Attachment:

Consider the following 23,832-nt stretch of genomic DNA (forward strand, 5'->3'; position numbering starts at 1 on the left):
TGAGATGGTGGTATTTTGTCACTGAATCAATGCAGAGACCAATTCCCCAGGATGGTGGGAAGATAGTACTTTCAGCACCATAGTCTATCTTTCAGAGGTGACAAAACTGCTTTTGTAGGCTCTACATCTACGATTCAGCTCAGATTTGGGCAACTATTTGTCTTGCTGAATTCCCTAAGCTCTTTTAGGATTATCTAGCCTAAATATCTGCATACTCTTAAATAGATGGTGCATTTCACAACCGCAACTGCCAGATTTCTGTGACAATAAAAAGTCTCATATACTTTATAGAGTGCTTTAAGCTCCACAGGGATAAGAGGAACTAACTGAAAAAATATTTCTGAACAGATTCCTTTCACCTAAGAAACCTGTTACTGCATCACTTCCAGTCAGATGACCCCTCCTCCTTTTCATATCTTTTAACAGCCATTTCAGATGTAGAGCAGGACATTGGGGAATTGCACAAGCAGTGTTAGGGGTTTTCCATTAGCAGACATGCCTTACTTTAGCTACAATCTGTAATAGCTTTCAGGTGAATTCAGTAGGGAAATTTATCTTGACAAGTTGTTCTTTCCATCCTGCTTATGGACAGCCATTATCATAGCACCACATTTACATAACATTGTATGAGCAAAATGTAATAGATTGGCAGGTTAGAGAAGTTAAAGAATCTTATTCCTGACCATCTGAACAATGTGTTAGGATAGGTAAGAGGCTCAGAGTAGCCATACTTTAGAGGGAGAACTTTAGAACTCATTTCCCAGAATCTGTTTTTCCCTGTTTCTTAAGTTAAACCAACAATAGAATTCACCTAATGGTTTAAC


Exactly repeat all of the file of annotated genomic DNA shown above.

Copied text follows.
Consider the following 23,832-nt stretch of genomic DNA (forward strand, 5'->3'; position numbering starts at 1 on the left):
TGAGATGGTGGTATTTTGTCACTGAATCAATGCAGAGACCAATTCCCCAGGATGGTGGGAAGATAGTACTTTCAGCACCATAGTCTATCTTTCAGAGGTGACAAAACTGCTTTTGTAGGCTCTACATCTACGATTCAGCTCAGATTTGGGCAACTATTTGTCTTGCTGAATTCCCTAAGCTCTTTTAGGATTATCTAGCCTAAATATCTGCATACTCTTAAATAGATGGTGCATTTCACAACCGCAACTGCCAGATTTCTGTGACAATAAAAAGTCTCATATACTTTATAGAGTGCTTTAAGCTCCACAGGGATAAGAGGAACTAACTGAAAAAATATTTCTGAACAGATTCCTTTCACCTAAGAAACCTGTTACTGCATCACTTCCAGTCAGATGACCCCTCCTCCTTTTCATATCTTTTAACAGCCATTTCAGATGTAGAGCAGGACATTGGGGAATTGCACAAGCAGTGTTAGGGGTTTTCCATTAGCAGACATGCCTTACTTTAGCTACAATCTGTAATAGCTTTCAGGTGAATTCAGTAGGGAAATTTATCTTGACAAGTTGTTCTTTCCATCCTGCTTATGGACAGCCATTATCATAGCACCACATTTACATAACATTGTATGAGCAAAATGTAATAGATTGGCAGGTTAGAGAAGTTAAAGAATCTTATTCCTGACCATCTGAACAATGTGTTAGGATAGGTAAGAGGCTCAGAGTAGCCATACTTTAGAGGGAGAACTTTAGAACTCATTTCCCAGAATCTGTTTTTCCCTGTTTCTTAAGTTAAACCAACAATAGAATTCACCTAATGGTTTAAC